Chapter

Introduction: The Enigma of “Nervous Breakdown”

Janet Oppenheim

in “Shattered Nerves”

Published in print July 1991 | ISBN: 9780195057812
Published online October 2011 | e-ISBN: 9780199854394 | DOI: http://dx.doi.org/10.1093/acprof:oso/9780195057812.003.0001
Introduction: The Enigma of “Nervous Breakdown”

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The experience of nervous breakdown achieved a significance in Victorian culture that went far beyond the substantial interest bestowed by the medical profession on so perplexing and elusive an illness. Nervous breakdown, a popular name for incapacitating depression, is not a specific disease that can be traced to a single cause. It is an abstract concept, encompassing many symptoms that vary from one patient to another, with invariably devastating effect. The characteristic sense of overwhelming hopelessness, emptiness, impotence, and uselessness, the incapacity to focus attention or reach decisions, the obsessive thoughts and fears, the diminished self-esteem, the extreme lethargy, and the inability to take interest or pleasure in any aspect of life make existence scarcely tolerable. This book attempts to ascertain what nervous breakdown meant to the Victorians, both to patients who experienced the baffling disorder and to medical practitioners who tried to treat it.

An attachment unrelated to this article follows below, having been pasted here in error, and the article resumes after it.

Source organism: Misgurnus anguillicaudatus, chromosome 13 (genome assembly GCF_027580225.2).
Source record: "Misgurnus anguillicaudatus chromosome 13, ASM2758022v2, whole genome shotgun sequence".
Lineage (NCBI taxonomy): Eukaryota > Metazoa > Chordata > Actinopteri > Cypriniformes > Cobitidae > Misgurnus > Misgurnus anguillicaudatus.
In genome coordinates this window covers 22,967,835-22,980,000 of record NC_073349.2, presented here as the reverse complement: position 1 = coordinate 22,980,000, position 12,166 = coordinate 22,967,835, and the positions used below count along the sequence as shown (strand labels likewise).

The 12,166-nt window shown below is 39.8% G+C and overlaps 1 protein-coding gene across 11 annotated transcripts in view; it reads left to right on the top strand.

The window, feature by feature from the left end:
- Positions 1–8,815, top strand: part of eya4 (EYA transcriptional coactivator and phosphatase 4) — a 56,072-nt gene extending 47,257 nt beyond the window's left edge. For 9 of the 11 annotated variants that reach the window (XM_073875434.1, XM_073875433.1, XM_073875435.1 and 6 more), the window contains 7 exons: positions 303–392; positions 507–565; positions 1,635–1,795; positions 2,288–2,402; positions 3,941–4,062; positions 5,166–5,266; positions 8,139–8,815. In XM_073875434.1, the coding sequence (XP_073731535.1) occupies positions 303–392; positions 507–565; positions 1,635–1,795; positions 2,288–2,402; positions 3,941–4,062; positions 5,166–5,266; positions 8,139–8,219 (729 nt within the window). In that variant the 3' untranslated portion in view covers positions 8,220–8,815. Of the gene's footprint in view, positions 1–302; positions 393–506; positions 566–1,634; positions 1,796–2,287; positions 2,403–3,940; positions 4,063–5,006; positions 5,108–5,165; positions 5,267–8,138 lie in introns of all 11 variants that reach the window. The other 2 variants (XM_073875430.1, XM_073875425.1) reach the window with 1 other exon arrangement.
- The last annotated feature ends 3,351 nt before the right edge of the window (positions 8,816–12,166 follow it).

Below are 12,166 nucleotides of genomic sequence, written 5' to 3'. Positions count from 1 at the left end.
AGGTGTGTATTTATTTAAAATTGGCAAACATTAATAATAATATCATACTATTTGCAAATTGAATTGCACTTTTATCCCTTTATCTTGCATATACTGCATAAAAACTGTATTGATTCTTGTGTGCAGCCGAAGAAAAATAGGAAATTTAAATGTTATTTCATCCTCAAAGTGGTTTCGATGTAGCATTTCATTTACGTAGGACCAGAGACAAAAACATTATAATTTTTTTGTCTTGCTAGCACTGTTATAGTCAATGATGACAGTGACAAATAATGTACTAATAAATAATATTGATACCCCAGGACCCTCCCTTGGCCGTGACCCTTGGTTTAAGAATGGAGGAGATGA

Keywords: somatic diseases; psychiatric disorder; Victorians; insanity; neurosis

Chapter.  7150 words. 

Subjects: Modern History (1700 to 1945)

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